Another scene where the theme is handled well is when one of the protagonists goes to report her friend missing, and the male cop is apathetic, even acting dismissive. Like he thinks the protagonist is making a huge fuss because she’s a woman, not because there might be an actual problem.

Still, there were some moments where I wondered if the inclusion of these themes, as well as some exaggerated aspects, were meant to check some boxes and make this a “woke” sort of film, not really explore the subject matter and allow for enlightening discussion. But then, as I got home, I remembered something that put the film in a new light.

Back in 2018, Jason Blum, owner of Blumhouse Productions which produced the film, made comments about women directors, especially in horror, that drew a lot of ire from the horror community. Blum apologized for the comments and promised to do better. Fast-forward to 2019, and Black Christmas is the company’s first film with a female director, Sophia Takal. Takal also served as a writer with another woman, April Wolfe.

So this film could’ve been Blum’s way of apologizing for his comments and showing that he’s progressive. Or, and I like this scenario more, Takal and Wolfe were given the freedom to make their own horror movie, they were very much aware of what Blum said and they made a film not just to talk about their own issues with the film industry, but also to remind Blum that he, along with a lot of other people and segments in society have to go to really make things equal between men and women. And if that’s true, I can imagine how much Blum squirmed in his seat.

On a scale of 1 to 5, I’m giving 2019’s Black Christmas an even 3. While not as bad as the 2006 remake and a nice comeback to Blum’s comments, it still has areas that could’ve been better.

Thus ends the horror films of 2019, which, with a few exceptions, were either average or just bad. Here’s hoping 2020 is A LOT better. Until then, pleasant nightmares!

Last year’s premiere of Castle Rock on streaming service Hulu garnered lots of attention and love from critics and from viewers, both longtime Constant Readers and folks unfamiliar with King’s work. When word of a second season reached fans’ ears, we got excited. Which Stephen King stories would they draw on? Would the showrunners make every season different, like early American Horror Story? Would the different stories be connected by more than just a common location, like later American Horror Story? Or would it be a continuing story with the same actors and characters, like every other TV series out there?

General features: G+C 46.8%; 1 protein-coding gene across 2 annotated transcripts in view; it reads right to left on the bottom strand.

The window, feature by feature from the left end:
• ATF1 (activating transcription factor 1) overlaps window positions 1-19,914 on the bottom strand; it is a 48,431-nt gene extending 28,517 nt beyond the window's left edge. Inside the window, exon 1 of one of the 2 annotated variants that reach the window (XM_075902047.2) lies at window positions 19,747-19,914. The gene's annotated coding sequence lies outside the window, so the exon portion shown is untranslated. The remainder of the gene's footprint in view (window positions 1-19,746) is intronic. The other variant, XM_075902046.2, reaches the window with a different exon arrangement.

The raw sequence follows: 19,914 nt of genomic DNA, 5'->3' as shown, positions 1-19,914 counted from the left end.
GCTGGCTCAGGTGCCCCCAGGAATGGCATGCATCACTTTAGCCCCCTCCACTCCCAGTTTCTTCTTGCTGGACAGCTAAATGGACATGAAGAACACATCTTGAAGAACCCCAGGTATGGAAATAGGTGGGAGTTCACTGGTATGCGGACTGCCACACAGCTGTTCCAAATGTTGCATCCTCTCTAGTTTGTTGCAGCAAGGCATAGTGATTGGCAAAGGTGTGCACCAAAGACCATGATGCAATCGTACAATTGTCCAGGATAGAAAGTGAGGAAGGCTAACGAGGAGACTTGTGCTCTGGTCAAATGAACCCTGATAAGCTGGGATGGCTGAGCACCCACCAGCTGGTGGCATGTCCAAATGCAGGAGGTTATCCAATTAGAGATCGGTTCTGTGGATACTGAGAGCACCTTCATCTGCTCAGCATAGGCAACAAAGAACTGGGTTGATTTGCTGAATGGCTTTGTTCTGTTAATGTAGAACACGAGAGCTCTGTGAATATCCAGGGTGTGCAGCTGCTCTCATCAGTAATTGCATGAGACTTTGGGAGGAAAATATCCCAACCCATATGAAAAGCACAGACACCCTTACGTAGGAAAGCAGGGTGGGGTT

We sat down and watched ten episodes over the course of eight weeks. And while I can’t vouch for the rest of the fandom, I can say this season far surpassed season one.

Season 2 follows Annie Wilkes–yes, that Annie Wilkes–as she and her teen daughter Joy find themselves stranded in Castle Rock after a horrific car accident. They’ve come at an interesting time, as Castle Rock and Jerusalem’s Lot–yes, that Jerusalem’s Lot–are about to celebrate the latter’s four-hundredth anniversary, and the Lot’s growing Somali population are facing discrimination and threats of violence from the likes of Ace Merrill, nephew of pawnbroker and loan shark Reginald “Pop” Merrill. Annie just wants to have her car repaired and leave town before her past comes for her and Joy. But when someone finds out about who she used to be, events are set in motion that will bring not just Annie, but the whole town to the edge of sanity.

While Season 1 was more influenced by newer, weirder Stephen King, Season 2 was definitely more old-school King: visceral, terrifying, and at times very explosive. Drawing on elements from mainly Misery and Salem’s Lot, the storytelling is mixed with terrifying scares and fun twists (episode 7, am I right?). And even the things you see coming from a mile away (and there are a few) are told in such a way that you don’t mind seeing them coming. And you gotta love all the homages to and Easter eggs referencing King’s works, including a heartfelt tribute to The Body (aka Stand by Me) in episode 3.

Probably the best episode was episode 5, “The Laughing Place,” which gives Annie a new backstory. Honestly, I was a little unsure at first, but as the episode goes on, it just hits you with the weight of the story and the emotion behind it as Annie becomes the person she meets. Sure, Annie is changed from a metaphor for toxic fandom to a painful example of what untreated mental illness can do to a person, but here it works.

“The Laughing Place;” best episode this season.

The actors were also great. Lizzy Caplan’s Annie Wilkes is a wonderful forerunner to the character we meet in Misery, a woman trying to do right by her daughter even as she wrestles with demons that not even medication can fully contain. Tim Robbins (aka Andy Dufresne of The Shawshank Redemption) gives the character of Pop Merrill, in the books a greedy and scheming man, a human side with guilt and a history he’s trying to make amends for. Yusra Warsama is excellent as Dr. Nadia Omar, Pop’s adoptive daughter dealing with her world basically imploding due to what’s going on around her. And Barkhad Abdi and Elsie Fisher as Nadia’s brother Abdi Omar and Annie’s daughter Joy, respectively, give great performances as people trying to deal with their upbringing and at the same time move away from it towards something positive.